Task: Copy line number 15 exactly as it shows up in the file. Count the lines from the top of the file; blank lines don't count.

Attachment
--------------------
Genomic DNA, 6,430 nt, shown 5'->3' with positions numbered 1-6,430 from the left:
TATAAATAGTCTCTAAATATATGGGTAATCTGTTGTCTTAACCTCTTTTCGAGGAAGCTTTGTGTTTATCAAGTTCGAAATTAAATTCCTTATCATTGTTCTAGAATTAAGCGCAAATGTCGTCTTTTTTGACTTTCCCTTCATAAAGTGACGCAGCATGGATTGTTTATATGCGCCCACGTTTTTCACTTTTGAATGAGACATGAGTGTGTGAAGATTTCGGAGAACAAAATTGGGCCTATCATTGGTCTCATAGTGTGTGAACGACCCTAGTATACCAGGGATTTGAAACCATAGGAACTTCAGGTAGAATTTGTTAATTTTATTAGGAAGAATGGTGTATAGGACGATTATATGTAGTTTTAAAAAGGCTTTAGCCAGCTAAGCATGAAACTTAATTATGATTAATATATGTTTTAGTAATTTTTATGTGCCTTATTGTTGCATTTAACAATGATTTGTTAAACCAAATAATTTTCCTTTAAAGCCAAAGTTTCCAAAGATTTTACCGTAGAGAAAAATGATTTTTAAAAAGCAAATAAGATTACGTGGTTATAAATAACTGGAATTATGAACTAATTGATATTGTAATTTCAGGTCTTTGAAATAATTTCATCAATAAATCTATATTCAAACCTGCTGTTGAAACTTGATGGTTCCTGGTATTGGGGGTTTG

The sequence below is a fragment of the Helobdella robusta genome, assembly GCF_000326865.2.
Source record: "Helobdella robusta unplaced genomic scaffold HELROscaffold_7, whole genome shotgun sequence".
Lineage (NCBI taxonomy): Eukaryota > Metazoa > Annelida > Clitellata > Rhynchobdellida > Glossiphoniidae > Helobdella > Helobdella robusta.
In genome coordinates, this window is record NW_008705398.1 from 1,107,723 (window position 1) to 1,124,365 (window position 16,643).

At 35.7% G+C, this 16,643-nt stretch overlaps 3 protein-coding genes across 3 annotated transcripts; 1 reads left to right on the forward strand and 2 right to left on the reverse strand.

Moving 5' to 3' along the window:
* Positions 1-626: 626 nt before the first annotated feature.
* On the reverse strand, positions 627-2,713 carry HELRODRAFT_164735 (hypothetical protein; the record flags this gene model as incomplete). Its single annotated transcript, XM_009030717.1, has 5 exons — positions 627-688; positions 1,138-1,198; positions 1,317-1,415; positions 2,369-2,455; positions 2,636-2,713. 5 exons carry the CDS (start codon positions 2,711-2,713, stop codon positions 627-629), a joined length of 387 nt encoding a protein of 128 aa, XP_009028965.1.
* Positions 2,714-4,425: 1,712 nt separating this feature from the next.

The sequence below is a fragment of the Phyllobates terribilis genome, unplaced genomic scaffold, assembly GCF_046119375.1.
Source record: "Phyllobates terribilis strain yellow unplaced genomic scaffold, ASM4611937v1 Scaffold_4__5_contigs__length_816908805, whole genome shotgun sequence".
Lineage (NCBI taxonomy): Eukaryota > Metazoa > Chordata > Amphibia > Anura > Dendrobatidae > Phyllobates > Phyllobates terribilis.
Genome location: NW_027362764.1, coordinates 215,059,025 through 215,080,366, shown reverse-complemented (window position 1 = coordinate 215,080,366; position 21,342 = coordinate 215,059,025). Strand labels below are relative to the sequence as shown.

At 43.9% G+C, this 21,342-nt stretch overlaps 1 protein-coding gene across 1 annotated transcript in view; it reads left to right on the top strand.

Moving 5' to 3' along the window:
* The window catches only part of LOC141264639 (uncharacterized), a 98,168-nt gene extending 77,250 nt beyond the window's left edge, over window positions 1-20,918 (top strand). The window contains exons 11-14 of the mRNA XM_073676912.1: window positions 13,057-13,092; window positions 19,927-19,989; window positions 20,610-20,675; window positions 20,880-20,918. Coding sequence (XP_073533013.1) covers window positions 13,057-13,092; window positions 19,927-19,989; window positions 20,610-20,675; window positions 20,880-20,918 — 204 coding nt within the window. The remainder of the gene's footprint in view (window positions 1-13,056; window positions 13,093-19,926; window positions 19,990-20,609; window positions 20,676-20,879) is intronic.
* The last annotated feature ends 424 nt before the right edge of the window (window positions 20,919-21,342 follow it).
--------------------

Genome location: NW_027362764.1, coordinates 215,059,025 through 215,080,366, shown reverse-complemented (window position 1 = coordinate 215,080,366; position 21,342 = coordinate 215,059,025). Strand labels below are relative to the sequence as shown.